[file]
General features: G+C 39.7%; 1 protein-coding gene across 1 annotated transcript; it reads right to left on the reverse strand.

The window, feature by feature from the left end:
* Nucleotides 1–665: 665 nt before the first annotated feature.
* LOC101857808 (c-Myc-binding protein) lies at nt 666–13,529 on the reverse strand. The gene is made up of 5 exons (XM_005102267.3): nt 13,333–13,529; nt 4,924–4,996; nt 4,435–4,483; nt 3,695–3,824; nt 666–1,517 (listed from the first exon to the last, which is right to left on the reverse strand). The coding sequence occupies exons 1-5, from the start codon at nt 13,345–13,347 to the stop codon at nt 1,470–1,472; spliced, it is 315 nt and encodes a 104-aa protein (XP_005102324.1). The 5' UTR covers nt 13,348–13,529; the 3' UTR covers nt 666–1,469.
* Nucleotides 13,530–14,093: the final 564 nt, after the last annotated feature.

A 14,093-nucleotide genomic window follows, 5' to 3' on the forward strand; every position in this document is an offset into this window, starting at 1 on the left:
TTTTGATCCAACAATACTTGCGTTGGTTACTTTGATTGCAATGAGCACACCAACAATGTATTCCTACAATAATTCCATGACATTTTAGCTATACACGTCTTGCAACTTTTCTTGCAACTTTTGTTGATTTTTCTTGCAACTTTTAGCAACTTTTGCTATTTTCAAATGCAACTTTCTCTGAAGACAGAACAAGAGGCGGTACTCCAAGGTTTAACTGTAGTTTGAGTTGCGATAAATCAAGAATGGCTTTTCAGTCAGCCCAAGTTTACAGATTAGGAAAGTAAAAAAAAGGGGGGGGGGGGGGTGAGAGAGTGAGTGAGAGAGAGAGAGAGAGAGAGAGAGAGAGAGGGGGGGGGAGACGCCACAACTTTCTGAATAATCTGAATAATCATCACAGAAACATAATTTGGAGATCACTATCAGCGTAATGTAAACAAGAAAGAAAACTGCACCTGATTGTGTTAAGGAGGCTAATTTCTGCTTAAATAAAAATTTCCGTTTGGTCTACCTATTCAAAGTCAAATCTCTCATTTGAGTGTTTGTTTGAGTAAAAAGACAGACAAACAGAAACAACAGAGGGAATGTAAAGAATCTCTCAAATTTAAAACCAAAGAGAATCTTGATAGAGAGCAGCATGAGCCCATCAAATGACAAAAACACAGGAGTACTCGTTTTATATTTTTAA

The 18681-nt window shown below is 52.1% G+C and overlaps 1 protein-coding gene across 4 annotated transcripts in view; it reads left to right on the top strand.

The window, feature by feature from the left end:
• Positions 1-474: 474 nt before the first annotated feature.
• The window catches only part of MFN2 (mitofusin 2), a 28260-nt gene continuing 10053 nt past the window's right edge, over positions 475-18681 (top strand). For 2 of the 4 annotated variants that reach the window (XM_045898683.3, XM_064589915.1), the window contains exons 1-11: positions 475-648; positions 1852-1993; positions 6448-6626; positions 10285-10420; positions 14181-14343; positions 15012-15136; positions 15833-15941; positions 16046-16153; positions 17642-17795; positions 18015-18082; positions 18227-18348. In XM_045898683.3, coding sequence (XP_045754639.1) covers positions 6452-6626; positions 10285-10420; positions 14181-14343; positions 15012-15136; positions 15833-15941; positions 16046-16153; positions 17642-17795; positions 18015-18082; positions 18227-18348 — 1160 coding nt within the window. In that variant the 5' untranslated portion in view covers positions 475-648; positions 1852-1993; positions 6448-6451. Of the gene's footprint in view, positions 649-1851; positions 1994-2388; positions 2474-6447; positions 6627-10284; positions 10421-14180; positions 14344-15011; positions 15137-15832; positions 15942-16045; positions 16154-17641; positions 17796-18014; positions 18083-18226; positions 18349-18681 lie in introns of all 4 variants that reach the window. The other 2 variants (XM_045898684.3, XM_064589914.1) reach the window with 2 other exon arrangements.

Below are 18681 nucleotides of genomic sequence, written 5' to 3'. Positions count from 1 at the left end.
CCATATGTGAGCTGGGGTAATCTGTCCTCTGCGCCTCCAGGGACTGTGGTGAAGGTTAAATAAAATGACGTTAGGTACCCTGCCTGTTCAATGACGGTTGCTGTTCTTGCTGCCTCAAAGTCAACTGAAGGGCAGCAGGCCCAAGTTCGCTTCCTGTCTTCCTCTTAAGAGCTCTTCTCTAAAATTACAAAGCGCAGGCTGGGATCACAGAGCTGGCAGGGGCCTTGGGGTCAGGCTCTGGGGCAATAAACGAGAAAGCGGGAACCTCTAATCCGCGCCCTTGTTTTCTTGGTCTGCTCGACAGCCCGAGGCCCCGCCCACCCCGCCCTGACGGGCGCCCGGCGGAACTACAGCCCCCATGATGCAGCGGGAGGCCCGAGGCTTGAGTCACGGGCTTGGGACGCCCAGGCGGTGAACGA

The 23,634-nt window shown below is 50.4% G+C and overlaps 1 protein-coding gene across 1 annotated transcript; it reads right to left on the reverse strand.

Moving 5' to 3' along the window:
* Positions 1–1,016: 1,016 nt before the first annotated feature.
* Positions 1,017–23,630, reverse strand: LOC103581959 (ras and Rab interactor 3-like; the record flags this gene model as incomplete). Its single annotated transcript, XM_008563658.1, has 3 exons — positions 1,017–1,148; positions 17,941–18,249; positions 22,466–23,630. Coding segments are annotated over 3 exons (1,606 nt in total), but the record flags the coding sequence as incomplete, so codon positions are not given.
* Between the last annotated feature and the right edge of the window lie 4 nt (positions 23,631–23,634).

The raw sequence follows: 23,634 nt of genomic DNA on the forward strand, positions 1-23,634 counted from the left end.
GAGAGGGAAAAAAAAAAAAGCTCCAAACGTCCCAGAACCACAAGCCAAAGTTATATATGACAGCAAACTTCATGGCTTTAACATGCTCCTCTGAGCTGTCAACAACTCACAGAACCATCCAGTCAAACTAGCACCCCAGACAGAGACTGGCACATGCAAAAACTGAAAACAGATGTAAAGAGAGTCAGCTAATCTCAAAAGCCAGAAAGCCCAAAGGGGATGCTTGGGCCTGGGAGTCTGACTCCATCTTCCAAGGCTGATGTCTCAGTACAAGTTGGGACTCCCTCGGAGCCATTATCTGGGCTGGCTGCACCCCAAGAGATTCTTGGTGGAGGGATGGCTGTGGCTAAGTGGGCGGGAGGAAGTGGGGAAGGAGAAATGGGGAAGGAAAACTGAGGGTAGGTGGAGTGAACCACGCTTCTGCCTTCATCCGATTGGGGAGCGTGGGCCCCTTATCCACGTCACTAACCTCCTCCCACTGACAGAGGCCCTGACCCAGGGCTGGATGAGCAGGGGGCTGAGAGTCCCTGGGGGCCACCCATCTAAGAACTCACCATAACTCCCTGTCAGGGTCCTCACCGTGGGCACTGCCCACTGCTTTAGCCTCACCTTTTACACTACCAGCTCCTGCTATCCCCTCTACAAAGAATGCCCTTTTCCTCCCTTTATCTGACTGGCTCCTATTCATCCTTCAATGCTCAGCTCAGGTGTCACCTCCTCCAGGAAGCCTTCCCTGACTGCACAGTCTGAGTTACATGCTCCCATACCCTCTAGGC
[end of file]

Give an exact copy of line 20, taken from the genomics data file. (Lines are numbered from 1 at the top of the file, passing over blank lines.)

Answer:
GAGAGGGAAAAAAAAAAAAGCTCCAAACGTCCCAGAACCACAAGCCAAAGTTATATATGACAGCAAACTTCATGGCTTTAACATGCTCCTCTGAGCTGTCAACAACTCACAGAACCATCCAGTCAAACTAGCACCCCAGACAGAGACTGGCACATGCAAAAACTGAAAACAGATGTAAAGAGAGTCAGCTAATCTCAAAAGCCAGAAAGCCCAAAGGGGATGCTTGGGCCTGGGAGTCTGACTCCATCTTCCAAGGCTGATGTCTCAGTACAAGTTGGGACTCCCTCGGAGCCATTATCTGGGCTGGCTGCACCCCAAGAGATTCTTGGTGGAGGGATGGCTGTGGCTAAGTGGGCGGGAGGAAGTGGGGAAGGAGAAATGGGGAAGGAAAACTGAGGGTAGGTGGAGTGAACCACGCTTCTGCCTTCATCCGATTGGGGAGCGTGGGCCCCTTATCCACGTCACTAACCTCCTCCCACTGACAGAGGCCCTGACCCAGGGCTGGATGAGCAGGGGGCTGAGAGTCCCTGGGGGCCACCCATCTAAGAACTCACCATAACTCCCTGTCAGGGTCCTCACCGTGGGCACTGCCCACTGCTTTAGCCTCACCTTTTACACTACCAGCTCCTGCTATCCCCTCTACAAAGAATGCCCTTTTCCTCCCTTTATCTGACTGGCTCCTATTCATCCTTCAATGCTCAGCTCAGGTGTCACCTCCTCCAGGAAGCCTTCCCTGACTGCACAGTCTGAGTTACATGCTCCCATACCCTCTAGGC